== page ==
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In the landscape of the COVID-19 pandemic, clinical trials are coming up in conversation more frequently. Sami Abate, PhD, MSHS, MSN, RN, CCRN, Inspira Health's Director of Research and Nursing Quality clears up some of the common misconceptions and breaks down their importance.
Clinical trials are the science behind new medications, new treatments, new therapies and new devices that are coming out all the time. The clinical trial is the investigation phase in the lifecycle of a medication or treatment.
By the time we bring these studies to our patients they've already been through pre-clinical phase. These medications have already been approved for study by the FDA. Any study, before it gets to a human, has to be approved by a governing body referred to as an Institutional Review Board (IRB). They look at every clinical trial, whether it's happening nationally or around the world to make sure they are safe for people.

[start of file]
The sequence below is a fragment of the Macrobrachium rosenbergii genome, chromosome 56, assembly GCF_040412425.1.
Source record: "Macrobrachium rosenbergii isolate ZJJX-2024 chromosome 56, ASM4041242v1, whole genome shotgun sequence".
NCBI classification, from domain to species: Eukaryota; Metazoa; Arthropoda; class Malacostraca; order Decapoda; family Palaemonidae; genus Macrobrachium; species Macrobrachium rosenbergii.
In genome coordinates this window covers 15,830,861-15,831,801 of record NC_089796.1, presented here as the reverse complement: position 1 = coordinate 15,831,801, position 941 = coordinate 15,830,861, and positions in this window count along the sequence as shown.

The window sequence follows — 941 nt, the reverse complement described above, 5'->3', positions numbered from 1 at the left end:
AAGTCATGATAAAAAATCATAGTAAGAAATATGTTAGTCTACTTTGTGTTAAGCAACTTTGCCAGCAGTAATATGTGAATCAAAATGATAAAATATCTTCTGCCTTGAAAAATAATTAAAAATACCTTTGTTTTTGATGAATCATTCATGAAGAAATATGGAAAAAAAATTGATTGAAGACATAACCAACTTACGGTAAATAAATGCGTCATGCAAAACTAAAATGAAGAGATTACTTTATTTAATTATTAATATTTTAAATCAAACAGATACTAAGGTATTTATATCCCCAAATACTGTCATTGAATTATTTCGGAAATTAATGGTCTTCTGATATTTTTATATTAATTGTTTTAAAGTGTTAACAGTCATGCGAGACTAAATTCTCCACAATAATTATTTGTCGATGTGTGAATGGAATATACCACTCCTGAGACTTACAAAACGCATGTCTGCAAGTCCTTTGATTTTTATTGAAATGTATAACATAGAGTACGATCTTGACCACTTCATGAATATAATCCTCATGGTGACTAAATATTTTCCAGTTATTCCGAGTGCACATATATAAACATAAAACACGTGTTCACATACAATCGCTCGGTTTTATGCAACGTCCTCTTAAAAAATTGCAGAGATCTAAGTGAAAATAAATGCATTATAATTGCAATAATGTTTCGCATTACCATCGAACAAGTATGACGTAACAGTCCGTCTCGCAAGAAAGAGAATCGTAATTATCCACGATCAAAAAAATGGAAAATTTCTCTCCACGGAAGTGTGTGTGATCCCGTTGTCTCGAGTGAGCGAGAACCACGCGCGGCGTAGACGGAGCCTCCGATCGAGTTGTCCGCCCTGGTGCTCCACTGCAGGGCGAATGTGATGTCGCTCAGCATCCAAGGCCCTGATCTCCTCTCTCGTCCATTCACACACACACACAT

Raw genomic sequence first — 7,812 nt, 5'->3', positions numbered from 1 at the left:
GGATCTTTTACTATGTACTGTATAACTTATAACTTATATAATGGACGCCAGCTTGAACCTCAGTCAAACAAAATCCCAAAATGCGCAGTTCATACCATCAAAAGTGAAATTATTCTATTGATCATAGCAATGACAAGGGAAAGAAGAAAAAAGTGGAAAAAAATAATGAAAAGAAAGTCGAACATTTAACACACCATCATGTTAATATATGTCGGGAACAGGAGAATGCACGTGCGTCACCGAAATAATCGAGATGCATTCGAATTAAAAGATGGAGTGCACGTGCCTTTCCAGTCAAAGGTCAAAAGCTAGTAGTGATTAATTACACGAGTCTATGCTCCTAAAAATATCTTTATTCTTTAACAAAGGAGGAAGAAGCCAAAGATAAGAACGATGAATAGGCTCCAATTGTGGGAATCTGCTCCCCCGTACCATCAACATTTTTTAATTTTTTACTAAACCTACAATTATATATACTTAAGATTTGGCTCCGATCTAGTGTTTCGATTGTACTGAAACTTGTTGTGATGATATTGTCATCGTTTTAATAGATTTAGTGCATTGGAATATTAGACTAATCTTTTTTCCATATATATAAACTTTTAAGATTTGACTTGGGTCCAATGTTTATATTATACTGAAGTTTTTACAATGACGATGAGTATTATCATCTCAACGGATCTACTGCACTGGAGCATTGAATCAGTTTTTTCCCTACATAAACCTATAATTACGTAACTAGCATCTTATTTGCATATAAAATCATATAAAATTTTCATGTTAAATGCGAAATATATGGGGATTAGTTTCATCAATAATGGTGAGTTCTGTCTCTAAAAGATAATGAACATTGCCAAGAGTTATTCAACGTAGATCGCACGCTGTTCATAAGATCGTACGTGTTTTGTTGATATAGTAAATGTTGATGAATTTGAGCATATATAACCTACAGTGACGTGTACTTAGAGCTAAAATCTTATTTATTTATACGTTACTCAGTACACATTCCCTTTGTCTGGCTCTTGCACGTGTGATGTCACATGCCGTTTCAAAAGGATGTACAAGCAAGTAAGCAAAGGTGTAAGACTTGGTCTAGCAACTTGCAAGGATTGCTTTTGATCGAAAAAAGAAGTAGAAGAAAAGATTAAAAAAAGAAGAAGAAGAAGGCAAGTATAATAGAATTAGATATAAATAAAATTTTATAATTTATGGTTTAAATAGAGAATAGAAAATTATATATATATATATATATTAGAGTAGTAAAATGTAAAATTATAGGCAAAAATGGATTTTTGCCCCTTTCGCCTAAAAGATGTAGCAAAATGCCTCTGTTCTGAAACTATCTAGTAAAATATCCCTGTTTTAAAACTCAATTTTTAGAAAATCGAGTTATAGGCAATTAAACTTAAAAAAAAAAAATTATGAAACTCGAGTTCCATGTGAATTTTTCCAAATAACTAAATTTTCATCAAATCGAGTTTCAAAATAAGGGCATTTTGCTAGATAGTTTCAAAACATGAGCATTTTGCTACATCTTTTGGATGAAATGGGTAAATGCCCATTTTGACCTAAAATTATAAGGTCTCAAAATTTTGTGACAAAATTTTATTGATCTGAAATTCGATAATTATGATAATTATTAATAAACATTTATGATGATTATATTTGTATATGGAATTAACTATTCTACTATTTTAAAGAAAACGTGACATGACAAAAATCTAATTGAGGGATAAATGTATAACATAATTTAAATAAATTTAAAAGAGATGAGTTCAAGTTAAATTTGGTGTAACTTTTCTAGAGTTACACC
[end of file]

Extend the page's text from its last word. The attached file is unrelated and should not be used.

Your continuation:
These vaccines were approved through an Emergency Use Authorization (EUA). EUA's allow the FDA to strengthen the nation's public health protections against public health emergencies through the use of countermeasures, like vaccines.
We have probably over a dozen clinical trials running right now here at Inspira. We have trials that are looking at everything from low testosterone to cervical spinal fusion surgery, and everything in between—diabetes, cholesterol, COVID-19 and numerous cancer studies. We even have a clinical trial that is looking at the impact of COVID-19 on cancer patients.
We are creating science. We are creating knowledge that will guide practice in the future. If we don't have clinical trials, if we don't have research, if we don't have science, we have opinion—or conjecture. Some of the best ideas out there, they are just ideas, they're just imaginations, they're just dreams until you do the science to prove whether they work or not.
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